This article explores dynamics of Miss Fatima Jinnah’s leadership qualities by applying the Ideational approach. The article aims to re-think the scenario of Pakistan at the eve of presidential elections 1965 with regarding populism. It underscores causes, events and consequences of the 1965’s Elections by re-contextualizing the views and actions of Miss Jinnah. She won the elections, but a large-scale rigging deprived her of becoming the first lady President of Pakistan and in Islamic World. She did not play an active part in the political arena until the Presidential elections challenging the military dictator. This study attempts to answer why the Mother of the land opted for the politics of resistance; how she took an active part in the election campaign, and what were the implications of her participation in the elections by situating her role in national politics through the theoretical lens of populism.
Populism, Ideational Approach, Leadership, Miss Fatima Jinnah, Presidential Elections
Populism is essentially a contested concept and quite a modern phenomenon that emerged in the late 19th century in Russia and the United States and in modern days this concept affected almost all continents and political regimes. This term is now making headlines for the last two decades. All policymakers and scholars are gripped by this growing phenomenon. Although this phenomenon is becoming popular, it is essentially a contested concept diverse and distinct and vary region to region. For example, in Europe populism was applied on right-wing parties, in Latin America on left-wing presidents and in the USA, on right-wing and left-wing presidential candidates (Mudde & Kaltwasser, 2017, p. 21). Moreover, there are several divergent approaches to define populism. These divergent commonly used in certain academic disciplines and geographical regions and make this concept differential. Beside all diverse approaches, an emerging group of social scientists, describe populism on the bases of Ideational Approach that is a consented approach of populism. There are three fundamental concepts of the Ideational Approach of populism; the people, the elite and general will.
It is important to note that leaders are central to most political phenomena and populism is certainly no exception. The concept of populism can be implemented on major political actors which help to run political process i.e. political leadership, parties and movements. Among all these elements, a political leader or leadership is a core concept of the political process. Many scholars argue that, above its diverse manifestation, a determining component of populism is its strong leadership who can mobilize their masses. Political leadership supposes to control those policies which are related to public welfare, and political leaders can extract their power from the office they hold in any government. However, political leaders don't have to hold a public office (Kellerman, 1986, p. xiii). Same is the case of Miss Fatima Jinnah. She emerged as a populist leader of a thousand people without holding a public office. She influenced people’s hearts without practicing any power. The purpose of this article is to address the two political concepts, populism and leadership and their mutual relationship. Under the combination of these two political phenomena, the leadership of Miss Jinnah during the first presidential elections of 1964-65 is the main focus of this article. The article is divided into two parts; the first part will focus on the scenario of first presidential elections in Pakistan and its important characters; General Ayub Khan and Miss Jinnah with the reference of core concepts of populism. The second part will highlight the main traits of Miss Jinnah’s leadership with the lens of populism.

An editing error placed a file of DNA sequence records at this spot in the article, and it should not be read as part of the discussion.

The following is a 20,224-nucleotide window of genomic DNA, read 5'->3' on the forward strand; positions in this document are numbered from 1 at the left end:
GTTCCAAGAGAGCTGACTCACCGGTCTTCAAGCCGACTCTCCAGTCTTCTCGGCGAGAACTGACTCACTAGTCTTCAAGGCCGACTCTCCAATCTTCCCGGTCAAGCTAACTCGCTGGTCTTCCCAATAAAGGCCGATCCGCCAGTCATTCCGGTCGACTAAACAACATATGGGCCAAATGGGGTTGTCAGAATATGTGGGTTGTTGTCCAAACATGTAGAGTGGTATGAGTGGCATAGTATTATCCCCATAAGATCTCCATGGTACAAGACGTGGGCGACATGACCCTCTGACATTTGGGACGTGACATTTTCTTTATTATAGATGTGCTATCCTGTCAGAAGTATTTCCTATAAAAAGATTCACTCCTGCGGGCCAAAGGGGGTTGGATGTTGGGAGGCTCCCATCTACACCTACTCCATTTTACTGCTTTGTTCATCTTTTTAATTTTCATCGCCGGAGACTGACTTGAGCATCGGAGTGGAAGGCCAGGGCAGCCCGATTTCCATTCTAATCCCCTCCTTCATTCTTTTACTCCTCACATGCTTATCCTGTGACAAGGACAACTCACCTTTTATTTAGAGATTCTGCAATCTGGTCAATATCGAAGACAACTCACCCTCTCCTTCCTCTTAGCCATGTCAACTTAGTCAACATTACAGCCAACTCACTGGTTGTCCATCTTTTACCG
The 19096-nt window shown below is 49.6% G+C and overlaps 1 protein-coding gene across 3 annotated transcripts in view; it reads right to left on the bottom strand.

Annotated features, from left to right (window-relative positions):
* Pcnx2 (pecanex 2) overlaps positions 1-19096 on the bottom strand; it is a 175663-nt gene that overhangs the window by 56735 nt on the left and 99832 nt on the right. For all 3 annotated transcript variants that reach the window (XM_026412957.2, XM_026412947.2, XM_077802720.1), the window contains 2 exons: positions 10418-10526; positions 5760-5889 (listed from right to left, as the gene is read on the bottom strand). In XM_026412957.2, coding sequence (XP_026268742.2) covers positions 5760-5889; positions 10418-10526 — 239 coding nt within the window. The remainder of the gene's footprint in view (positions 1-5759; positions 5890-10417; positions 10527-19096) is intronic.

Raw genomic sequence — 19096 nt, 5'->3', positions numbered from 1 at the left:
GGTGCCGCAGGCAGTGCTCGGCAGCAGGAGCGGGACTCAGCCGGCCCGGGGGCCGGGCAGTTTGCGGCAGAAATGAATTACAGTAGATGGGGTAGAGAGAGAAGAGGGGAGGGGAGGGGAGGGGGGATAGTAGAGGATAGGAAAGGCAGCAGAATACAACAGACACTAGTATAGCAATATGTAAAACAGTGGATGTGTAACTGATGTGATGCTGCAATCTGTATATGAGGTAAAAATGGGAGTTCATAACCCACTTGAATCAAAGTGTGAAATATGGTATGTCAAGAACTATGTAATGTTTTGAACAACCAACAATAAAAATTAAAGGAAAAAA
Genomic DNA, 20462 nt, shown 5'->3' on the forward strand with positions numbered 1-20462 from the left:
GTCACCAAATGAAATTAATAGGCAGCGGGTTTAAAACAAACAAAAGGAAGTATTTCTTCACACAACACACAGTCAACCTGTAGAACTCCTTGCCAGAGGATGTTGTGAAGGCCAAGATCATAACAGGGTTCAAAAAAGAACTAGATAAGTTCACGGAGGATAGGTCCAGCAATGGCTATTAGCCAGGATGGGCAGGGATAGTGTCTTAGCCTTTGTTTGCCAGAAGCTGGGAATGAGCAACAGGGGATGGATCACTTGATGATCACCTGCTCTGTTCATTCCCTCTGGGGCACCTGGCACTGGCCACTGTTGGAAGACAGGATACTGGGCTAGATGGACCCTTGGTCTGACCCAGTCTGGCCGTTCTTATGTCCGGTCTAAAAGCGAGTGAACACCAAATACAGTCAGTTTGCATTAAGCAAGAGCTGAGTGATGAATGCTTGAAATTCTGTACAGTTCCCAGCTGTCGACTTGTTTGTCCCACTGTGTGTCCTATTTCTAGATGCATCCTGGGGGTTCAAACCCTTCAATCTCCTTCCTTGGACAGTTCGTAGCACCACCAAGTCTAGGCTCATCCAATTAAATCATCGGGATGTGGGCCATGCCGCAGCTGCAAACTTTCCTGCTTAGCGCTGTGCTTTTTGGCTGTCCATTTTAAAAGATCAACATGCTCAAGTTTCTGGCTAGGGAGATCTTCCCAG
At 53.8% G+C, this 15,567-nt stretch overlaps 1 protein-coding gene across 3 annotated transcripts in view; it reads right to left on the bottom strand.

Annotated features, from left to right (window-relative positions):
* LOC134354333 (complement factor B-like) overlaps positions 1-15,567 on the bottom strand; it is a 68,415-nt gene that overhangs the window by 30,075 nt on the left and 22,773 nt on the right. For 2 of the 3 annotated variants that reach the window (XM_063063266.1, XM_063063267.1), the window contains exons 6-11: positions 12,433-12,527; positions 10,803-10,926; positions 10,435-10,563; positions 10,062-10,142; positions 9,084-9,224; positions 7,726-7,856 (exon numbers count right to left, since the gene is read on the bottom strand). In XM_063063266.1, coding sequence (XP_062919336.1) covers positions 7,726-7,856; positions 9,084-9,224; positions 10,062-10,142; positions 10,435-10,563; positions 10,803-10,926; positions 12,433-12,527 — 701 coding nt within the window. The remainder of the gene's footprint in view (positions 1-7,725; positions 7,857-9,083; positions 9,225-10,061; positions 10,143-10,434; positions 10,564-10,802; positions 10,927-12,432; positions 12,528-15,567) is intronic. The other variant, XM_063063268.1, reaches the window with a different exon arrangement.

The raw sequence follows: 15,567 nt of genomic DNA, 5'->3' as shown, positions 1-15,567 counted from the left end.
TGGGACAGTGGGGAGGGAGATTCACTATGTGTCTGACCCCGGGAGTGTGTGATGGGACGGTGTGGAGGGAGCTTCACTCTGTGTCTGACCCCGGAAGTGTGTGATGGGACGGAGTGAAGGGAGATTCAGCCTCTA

It is common wisdom that populism is a contested concept among scholars. There are several approaches to define populism. Some definitions of populism emphasize its organizational features such as competent leadership and mobilization while others stress on economic aspects such as unsustainable policies in favor of wealth redistribution (Hawkin, Carlin & Littvay 2019, p.3). These approaches are differing from each other in academic disciplines as well as in different regions.
The Popular Agency Approach describes populism as a source of a democratic lifestyle build through active involvement in politics. This approach is popular among historians of the USA. Argentinian political theorist Ernesto Laclau presented his approach to populism known as Laclauan Approach. This approach refers to liberal democracy as a problem and radical democracy as its solution. This is used in political studies of Western Europe and Latin America (Mudde & Kaltwasser, 2017, p.3). The Socioeconomic Approach was significant in Latin American Populism during the period of 1980s and 1990s. Populist economics refers to a political outline of government that is considered reckless because it involves the massive government spending by foreign loans. According to Recent approach, populism is a political tact followed by populist leaders to seek support from their followers. This approach is followed in Latin-American and non-Western societies. The final approach defines populism as the Folkloric Style Approach of politics, which used by parties and their leaders for active mobilization. This approach commonly used in communication and media studies. (Mudde & Kaltwasser, 2017, p. 4). In all above-mentioned approaches concept of populism appears as variational concept. Although these approaches are not agreed on one definition of populism, these entire have some merits and demerits and one cannot negate the importance of these approaches.